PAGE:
Although uncommon, several important adverse effects have occurred with short courses of corticosteroids, including anaphylaxis (extremely rare), various mental disturbances (e.g., manic psychosis, euphoria, or suicidal depression), avascular necrosis of bone (especially of the femoral head), hypokalemia, and gastrointestinal perforation. Exacerbations of pre-existing peptic ulcer disease, diabetes mellitus, and hypertension have also been reported. Patients in high risk groups should be tested for potential problems related to steroid treatment. For example, diabetics should have glucose testing, patients on warfarin sodium should have their International Normalized Ratio (INR) checked, those with liver disease should be monitored, and patients with hypertension should be treated cautiously. Daily blood glucose testing is recommended, as there have been rare instances in which patients without a history of diabetes have developed diabetic ketoacidosis while taking high dose steroids. There is a low risk of electrolyte imbalance, depending on which steroid is used as well as the dose and duration of therapy. Other known metabolic abnormalities should be monitored as deemed appropriate. The incidence of problems is small in patients with relapsing remitting MS, most of whom are relatively young and have few medical co-morbidities. The clinician’s best medical judgment should be applied on an individual basis.



Repeated courses of high-dose steroids increase the risk of osteoporosis, cataracts, glaucoma, Cushingoid features, and suppression of inflammatory and immune responses, increasing the risk of opportunistic infections (Braunwald et al., 2001). Prolonged daily steroid therapy, even at low doses, carries similar risks and should therefore be avoided.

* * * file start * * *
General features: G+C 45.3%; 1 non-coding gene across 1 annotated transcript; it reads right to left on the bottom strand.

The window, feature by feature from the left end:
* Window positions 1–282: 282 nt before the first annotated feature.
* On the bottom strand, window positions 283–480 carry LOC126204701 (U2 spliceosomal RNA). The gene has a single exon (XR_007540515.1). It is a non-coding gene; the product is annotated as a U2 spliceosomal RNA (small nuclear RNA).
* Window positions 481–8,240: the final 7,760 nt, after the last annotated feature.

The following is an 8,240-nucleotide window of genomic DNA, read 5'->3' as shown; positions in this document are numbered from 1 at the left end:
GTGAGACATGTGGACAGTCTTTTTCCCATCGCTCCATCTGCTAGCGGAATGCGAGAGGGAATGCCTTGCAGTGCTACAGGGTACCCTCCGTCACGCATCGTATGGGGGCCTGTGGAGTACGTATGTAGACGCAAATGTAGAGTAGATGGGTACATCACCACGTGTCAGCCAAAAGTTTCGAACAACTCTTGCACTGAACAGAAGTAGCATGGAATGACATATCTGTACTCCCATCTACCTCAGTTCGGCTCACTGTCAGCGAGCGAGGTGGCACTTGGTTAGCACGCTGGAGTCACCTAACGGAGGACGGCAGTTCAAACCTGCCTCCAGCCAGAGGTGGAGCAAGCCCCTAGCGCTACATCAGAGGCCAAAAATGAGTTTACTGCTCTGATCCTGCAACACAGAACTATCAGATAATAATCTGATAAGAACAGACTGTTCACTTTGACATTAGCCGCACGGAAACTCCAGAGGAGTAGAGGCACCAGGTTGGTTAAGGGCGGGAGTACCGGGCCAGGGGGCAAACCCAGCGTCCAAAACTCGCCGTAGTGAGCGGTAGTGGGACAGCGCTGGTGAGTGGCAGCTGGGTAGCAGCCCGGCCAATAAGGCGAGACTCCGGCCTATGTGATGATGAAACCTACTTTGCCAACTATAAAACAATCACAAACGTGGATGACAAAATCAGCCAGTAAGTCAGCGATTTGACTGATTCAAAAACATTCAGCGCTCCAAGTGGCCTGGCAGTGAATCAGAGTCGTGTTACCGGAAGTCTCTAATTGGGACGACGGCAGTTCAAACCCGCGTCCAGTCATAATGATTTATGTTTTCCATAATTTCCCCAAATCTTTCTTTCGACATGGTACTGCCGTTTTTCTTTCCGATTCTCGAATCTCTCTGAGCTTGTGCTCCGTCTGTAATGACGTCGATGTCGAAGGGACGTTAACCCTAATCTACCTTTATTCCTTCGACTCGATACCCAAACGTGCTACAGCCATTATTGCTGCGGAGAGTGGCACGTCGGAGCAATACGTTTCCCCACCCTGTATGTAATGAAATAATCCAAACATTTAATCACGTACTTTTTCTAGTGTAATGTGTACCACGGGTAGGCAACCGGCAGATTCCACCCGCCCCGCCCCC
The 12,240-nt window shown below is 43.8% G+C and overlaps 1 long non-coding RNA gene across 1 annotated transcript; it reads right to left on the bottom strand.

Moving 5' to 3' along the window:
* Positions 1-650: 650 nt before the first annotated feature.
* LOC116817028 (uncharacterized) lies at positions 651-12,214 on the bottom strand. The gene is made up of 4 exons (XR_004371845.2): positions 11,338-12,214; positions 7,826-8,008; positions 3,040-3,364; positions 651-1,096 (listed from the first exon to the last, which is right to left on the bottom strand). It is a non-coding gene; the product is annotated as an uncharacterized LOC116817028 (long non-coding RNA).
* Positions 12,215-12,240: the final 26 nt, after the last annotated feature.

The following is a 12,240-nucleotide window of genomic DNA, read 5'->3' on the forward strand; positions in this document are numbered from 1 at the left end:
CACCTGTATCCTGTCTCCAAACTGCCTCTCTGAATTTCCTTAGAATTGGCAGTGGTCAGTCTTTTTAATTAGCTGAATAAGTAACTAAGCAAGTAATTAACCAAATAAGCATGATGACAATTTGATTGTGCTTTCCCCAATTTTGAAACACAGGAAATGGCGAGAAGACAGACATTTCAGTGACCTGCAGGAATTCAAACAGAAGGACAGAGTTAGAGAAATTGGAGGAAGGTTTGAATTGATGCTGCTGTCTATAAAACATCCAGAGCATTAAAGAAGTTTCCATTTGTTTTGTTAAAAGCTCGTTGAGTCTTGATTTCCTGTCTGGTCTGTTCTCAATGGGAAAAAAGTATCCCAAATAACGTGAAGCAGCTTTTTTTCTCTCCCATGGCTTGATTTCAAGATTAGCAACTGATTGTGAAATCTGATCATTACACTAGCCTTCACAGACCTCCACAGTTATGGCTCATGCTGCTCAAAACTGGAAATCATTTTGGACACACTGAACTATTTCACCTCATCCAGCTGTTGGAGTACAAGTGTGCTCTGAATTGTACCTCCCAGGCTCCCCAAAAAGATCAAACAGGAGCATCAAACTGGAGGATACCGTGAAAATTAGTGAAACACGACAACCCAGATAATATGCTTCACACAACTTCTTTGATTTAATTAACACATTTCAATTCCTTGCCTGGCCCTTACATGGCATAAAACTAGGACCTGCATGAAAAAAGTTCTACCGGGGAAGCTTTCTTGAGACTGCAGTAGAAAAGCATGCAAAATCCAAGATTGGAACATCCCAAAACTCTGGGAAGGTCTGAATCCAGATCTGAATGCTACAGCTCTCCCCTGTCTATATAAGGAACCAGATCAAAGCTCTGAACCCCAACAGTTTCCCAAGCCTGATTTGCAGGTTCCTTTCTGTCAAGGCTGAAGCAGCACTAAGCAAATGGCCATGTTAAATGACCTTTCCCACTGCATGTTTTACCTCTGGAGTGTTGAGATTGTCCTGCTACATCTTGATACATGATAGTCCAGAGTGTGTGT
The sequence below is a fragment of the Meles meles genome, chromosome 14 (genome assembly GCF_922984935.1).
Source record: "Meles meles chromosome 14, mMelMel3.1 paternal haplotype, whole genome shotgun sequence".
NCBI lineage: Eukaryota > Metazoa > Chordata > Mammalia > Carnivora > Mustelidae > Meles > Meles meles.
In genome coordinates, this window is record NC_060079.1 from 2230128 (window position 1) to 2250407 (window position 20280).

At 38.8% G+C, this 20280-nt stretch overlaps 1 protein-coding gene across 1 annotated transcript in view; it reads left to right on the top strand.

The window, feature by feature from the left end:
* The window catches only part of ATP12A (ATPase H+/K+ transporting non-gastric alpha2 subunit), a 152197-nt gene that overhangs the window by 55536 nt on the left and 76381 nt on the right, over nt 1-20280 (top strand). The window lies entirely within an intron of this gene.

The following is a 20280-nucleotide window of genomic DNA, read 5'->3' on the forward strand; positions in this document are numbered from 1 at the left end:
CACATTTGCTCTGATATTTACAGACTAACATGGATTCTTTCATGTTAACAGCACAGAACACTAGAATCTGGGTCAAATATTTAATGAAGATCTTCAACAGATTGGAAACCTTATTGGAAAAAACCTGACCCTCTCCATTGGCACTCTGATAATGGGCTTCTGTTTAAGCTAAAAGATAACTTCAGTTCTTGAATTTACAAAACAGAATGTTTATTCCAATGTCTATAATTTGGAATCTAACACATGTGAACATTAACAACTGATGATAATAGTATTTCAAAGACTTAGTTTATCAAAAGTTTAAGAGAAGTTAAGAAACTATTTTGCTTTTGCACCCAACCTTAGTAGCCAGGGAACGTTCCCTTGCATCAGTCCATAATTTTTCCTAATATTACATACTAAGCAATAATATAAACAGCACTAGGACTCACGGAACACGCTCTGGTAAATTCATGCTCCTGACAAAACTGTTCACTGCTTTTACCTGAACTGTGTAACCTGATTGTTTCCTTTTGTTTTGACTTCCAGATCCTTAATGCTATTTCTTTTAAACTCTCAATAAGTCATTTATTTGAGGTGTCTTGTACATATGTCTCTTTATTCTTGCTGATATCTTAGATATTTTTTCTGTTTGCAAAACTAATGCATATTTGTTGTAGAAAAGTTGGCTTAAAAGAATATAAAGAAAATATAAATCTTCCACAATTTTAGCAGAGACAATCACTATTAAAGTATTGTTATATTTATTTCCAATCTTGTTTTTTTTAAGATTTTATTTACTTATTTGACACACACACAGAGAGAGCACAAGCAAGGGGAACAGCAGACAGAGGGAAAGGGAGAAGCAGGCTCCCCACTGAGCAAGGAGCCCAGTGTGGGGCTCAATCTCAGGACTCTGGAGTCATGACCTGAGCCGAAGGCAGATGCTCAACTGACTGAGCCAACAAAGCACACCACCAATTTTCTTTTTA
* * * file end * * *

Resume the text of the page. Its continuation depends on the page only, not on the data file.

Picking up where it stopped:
Low-Dose Oral Prednisone:

Does It Have a Place in the Therapeutic Armamentarium? In general, low-dose oral prednisone (approximately 1 mg/kg) is not considered to be as effective as either high-dose oral prednisone or high-dose IVMP. For example, in optic neuritis trials, high-dose IVMP seemed to produce a more rapid recovery of vision, although this was not significant at all time points (Beck et al., 1992). This trial also reported an increased rate of recurrent optic neuritis with oral prednisone, although this observation may be spurious (Goodin et al. 1999). Higher-dose therapy is used more often because there are better data demonstrating its efficacy. Nevertheless, some patients do recover quickly following 10–14 days of low-dose oral therapy and some neurologists prefer this approach in selected cases. It is, of course, impossible to determine if an individual patient would recover from a relapse spontaneously without steroid therapy, whether high or low dose.

LONG-TERM PULSE THERAPY:

Pulse therapy is often used as a single or multi-day treatment (3–5 days) every few months (3–4 months), or as an add-on to disease modifying therapies at doses comparable to those used to treat relapses. In practice, it is used most often for people who are developing secondary progressive disease, who have failed other therapies, and before using mitoxantrone (Zivadinov et al., 2001).

Research to date has focused on whether long-term pulse IVMP therapy may delay the progression of brain atrophy or disability in patients with progressive disease. In summary: 

 A 5-year, phase II clinical trial of IVMP in patients with RRMS (Zivadinov et al., 2001) demonstrated that prolonged treatment with pulsed IVMP slowed the rate of whole-brain atrophy, the development of destructive lesions (T1 black holes), and the development of sustained physical disability as compared to controls. u
Pulse IVMP prevented the development of brain atrophy in 11 patients with primary progressive MS (Pato-Pato et al., 2003). u A small retrospective study of patients who had received monthly pulses of IVMP showed that the treatment was associated with improvement in fatigue, spasticity, and motor strength (Pirko and Rodriguez, 2004). No acute exacerbations occurred in 9 of 10 patients with PPMS or SPMS. 
Pulse IVMP has also been shown to prevent sustained disability. In a phase II study of 108 patients with SPMS, IVMP therapy was associated with a marginally significant delay in the onset of sustained disability (Goodkin et al., 1998).